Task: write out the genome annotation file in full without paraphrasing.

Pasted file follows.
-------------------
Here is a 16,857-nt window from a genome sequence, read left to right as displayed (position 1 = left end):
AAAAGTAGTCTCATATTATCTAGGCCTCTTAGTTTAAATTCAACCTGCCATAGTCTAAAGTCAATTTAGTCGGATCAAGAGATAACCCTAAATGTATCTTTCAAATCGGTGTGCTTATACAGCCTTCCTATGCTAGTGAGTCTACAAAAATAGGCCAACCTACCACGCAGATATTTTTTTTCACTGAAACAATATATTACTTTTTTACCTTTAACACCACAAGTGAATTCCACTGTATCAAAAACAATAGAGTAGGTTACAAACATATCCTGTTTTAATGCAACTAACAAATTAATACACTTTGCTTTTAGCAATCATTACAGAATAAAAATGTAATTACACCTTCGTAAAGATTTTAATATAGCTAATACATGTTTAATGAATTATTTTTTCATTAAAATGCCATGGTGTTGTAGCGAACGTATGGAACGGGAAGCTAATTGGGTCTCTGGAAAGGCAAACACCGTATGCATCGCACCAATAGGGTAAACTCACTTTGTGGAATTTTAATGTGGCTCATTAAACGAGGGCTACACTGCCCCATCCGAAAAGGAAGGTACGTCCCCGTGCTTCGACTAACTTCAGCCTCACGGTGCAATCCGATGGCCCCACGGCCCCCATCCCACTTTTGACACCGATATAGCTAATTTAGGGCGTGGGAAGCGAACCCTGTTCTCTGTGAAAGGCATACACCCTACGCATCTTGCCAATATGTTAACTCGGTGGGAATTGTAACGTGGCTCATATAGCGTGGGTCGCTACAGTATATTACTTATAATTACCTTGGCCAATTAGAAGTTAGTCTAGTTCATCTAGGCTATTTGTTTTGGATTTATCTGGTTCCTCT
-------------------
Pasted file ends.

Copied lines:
Here is a 16,857-nt window from a genome sequence, read left to right as displayed (position 1 = left end):
AAAAGTAGTCTCATATTATCTAGGCCTCTTAGTTTAAATTCAACCTGCCATAGTCTAAAGTCAATTTAGTCGGATCAAGAGATAACCCTAAATGTATCTTTCAAATCGGTGTGCTTATACAGCCTTCCTATGCTAGTGAGTCTACAAAAATAGGCCAACCTACCACGCAGATATTTTTTTTCACTGAAACAATATATTACTTTTTTACCTTTAACACCACAAGTGAATTCCACTGTATCAAAAACAATAGAGTAGGTTACAAACATATCCTGTTTTAATGCAACTAACAAATTAATACACTTTGCTTTTAGCAATCATTACAGAATAAAAATGTAATTACACCTTCGTAAAGATTTTAATATAGCTAATACATGTTTAATGAATTATTTTTTCATTAAAATGCCATGGTGTTGTAGCGAACGTATGGAACGGGAAGCTAATTGGGTCTCTGGAAAGGCAAACACCGTATGCATCGCACCAATAGGGTAAACTCACTTTGTGGAATTTTAATGTGGCTCATTAAACGAGGGCTACACTGCCCCATCCGAAAAGGAAGGTACGTCCCCGTGCTTCGACTAACTTCAGCCTCACGGTGCAATCCGATGGCCCCACGGCCCCCATCCCACTTTTGACACCGATATAGCTAATTTAGGGCGTGGGAAGCGAACCCTGTTCTCTGTGAAAGGCATACACCCTACGCATCTTGCCAATATGTTAACTCGGTGGGAATTGTAACGTGGCTCATATAGCGTGGGTCGCTACAGTATATTACTTATAATTACCTTGGCCAATTAGAAGTTAGTCTAGTTCATCTAGGCTATTTGTTTTGGATTTATCTGGTTCCTCT